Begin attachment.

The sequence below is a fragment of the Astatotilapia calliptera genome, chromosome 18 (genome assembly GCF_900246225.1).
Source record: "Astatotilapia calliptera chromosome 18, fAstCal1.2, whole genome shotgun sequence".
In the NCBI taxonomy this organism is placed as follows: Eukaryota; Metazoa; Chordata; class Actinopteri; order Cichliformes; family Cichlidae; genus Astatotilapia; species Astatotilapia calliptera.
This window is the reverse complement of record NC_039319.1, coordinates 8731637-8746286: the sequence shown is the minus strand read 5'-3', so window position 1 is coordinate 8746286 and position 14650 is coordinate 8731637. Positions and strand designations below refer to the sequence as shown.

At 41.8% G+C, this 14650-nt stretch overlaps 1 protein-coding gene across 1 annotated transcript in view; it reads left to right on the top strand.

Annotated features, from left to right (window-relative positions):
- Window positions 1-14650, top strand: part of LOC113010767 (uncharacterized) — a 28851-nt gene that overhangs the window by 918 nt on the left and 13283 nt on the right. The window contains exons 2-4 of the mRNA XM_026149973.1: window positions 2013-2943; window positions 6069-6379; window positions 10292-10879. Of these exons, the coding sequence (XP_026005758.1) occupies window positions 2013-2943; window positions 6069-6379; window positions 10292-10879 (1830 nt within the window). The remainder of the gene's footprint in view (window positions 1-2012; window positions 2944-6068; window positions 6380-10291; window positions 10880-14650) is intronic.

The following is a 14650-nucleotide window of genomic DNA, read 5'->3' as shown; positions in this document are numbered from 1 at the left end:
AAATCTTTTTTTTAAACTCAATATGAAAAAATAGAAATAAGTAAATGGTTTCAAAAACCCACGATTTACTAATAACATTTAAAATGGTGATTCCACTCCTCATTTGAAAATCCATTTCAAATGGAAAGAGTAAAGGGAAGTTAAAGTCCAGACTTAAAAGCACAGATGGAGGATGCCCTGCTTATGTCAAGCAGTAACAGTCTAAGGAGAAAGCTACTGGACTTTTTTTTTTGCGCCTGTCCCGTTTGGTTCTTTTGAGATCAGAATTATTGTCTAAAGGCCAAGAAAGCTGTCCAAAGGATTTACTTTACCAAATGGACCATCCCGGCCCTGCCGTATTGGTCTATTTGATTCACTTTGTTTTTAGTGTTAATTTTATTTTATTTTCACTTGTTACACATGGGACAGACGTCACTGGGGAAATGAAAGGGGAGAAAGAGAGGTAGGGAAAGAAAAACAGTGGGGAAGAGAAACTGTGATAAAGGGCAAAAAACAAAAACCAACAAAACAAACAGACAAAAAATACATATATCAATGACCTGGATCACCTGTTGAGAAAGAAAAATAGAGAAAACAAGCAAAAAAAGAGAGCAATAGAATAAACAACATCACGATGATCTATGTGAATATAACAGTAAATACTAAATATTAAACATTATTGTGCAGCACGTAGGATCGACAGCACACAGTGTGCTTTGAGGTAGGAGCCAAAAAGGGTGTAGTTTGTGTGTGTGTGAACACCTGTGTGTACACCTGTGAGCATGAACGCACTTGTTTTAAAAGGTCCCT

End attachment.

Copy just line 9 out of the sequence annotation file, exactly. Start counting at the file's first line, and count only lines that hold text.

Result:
AAATCTTTTTTTTAAACTCAATATGAAAAAATAGAAATAAGTAAATGGTTTCAAAAACCCACGATTTACTAATAACATTTAAAATGGTGATTCCACTCCTCATTTGAAAATCCATTTCAAATGGAAAGAGTAAAGGGAAGTTAAAGTCCAGACTTAAAAGCACAGATGGAGGATGCCCTGCTTATGTCAAGCAGTAACAGTCTAAGGAGAAAGCTACTGGACTTTTTTTTTTGCGCCTGTCCCGTTTGGTTCTTTTGAGATCAGAATTATTGTCTAAAGGCCAAGAAAGCTGTCCAAAGGATTTACTTTACCAAATGGACCATCCCGGCCCTGCCGTATTGGTCTATTTGATTCACTTTGTTTTTAGTGTTAATTTTATTTTATTTTCACTTGTTACACATGGGACAGACGTCACTGGGGAAATGAAAGGGGAGAAAGAGAGGTAGGGAAAGAAAAACAGTGGGGAAGAGAAACTGTGATAAAGGGCAAAAAACAAAAACCAACAAAACAAACAGACAAAAAATACATATATCAATGACCTGGATCACCTGTTGAGAAAGAAAAATAGAGAAAACAAGCAAAAAAAGAGAGCAATAGAATAAACAACATCACGATGATCTATGTGAATATAACAGTAAATACTAAATATTAAACATTATTGTGCAGCACGTAGGATCGACAGCACACAGTGTGCTTTGAGGTAGGAGCCAAAAAGGGTGTAGTTTGTGTGTGTGTGAACACCTGTGTGTACACCTGTGAGCATGAACGCACTTGTTTTAAAAGGTCCCT